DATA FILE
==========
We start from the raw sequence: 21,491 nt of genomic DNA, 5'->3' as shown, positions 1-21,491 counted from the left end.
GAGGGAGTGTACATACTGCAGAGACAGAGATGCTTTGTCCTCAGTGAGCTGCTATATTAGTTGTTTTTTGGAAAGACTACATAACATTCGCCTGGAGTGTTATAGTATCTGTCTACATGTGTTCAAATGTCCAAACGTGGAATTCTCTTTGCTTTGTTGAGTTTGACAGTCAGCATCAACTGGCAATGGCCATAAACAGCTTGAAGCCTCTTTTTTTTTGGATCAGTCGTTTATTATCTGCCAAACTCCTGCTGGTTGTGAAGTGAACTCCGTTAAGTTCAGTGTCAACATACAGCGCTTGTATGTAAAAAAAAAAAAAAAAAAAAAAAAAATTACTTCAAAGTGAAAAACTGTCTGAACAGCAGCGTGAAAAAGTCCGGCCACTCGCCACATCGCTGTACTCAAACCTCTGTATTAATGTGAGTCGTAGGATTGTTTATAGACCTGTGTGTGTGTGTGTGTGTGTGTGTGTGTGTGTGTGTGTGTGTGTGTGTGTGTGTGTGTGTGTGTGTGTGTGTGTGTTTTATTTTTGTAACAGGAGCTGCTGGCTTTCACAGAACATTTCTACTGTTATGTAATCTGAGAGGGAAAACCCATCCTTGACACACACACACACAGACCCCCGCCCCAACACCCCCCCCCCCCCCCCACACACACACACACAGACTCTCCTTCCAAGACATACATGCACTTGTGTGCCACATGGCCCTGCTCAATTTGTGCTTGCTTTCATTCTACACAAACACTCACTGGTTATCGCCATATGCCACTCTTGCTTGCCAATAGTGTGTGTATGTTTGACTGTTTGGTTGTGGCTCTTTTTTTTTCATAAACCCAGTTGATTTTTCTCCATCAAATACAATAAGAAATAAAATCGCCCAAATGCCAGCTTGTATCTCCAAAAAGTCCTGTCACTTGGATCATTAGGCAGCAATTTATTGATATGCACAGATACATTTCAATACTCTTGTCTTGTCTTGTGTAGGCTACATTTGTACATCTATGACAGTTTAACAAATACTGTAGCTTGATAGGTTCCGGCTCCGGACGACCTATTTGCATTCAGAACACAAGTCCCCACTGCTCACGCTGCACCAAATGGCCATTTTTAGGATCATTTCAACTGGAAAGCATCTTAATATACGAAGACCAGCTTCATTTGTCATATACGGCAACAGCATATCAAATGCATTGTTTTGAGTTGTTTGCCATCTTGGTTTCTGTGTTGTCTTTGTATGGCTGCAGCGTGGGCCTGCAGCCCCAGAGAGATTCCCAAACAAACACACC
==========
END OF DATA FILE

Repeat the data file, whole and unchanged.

We start from the raw sequence: 21,491 nt of genomic DNA, 5'->3' as shown, positions 1-21,491 counted from the left end.
GAGGGAGTGTACATACTGCAGAGACAGAGATGCTTTGTCCTCAGTGAGCTGCTATATTAGTTGTTTTTTGGAAAGACTACATAACATTCGCCTGGAGTGTTATAGTATCTGTCTACATGTGTTCAAATGTCCAAACGTGGAATTCTCTTTGCTTTGTTGAGTTTGACAGTCAGCATCAACTGGCAATGGCCATAAACAGCTTGAAGCCTCTTTTTTTTTGGATCAGTCGTTTATTATCTGCCAAACTCCTGCTGGTTGTGAAGTGAACTCCGTTAAGTTCAGTGTCAACATACAGCGCTTGTATGTAAAAAAAAAAAAAAAAAAAAAAAAAATTACTTCAAAGTGAAAAACTGTCTGAACAGCAGCGTGAAAAAGTCCGGCCACTCGCCACATCGCTGTACTCAAACCTCTGTATTAATGTGAGTCGTAGGATTGTTTATAGACCTGTGTGTGTGTGTGTGTGTGTGTGTGTGTGTGTGTGTGTGTGTGTGTGTGTGTGTGTGTGTGTGTGTGTGTGTGTGTTTTATTTTTGTAACAGGAGCTGCTGGCTTTCACAGAACATTTCTACTGTTATGTAATCTGAGAGGGAAAACCCATCCTTGACACACACACACACAGACCCCCGCCCCAACACCCCCCCCCCCCCCCCACACACACACACACAGACTCTCCTTCCAAGACATACATGCACTTGTGTGCCACATGGCCCTGCTCAATTTGTGCTTGCTTTCATTCTACACAAACACTCACTGGTTATCGCCATATGCCACTCTTGCTTGCCAATAGTGTGTGTATGTTTGACTGTTTGGTTGTGGCTCTTTTTTTTTCATAAACCCAGTTGATTTTTCTCCATCAAATACAATAAGAAATAAAATCGCCCAAATGCCAGCTTGTATCTCCAAAAAGTCCTGTCACTTGGATCATTAGGCAGCAATTTATTGATATGCACAGATACATTTCAATACTCTTGTCTTGTCTTGTGTAGGCTACATTTGTACATCTATGACAGTTTAACAAATACTGTAGCTTGATAGGTTCCGGCTCCGGACGACCTATTTGCATTCAGAACACAAGTCCCCACTGCTCACGCTGCACCAAATGGCCATTTTTAGGATCATTTCAACTGGAAAGCATCTTAATATACGAAGACCAGCTTCATTTGTCATATACGGCAACAGCATATCAAATGCATTGTTTTGAGTTGTTTGCCATCTTGGTTTCTGTGTTGTCTTTGTATGGCTGCAGCGTGGGCCTGCAGCCCCAGAGAGATTCCCAAACAAACACACC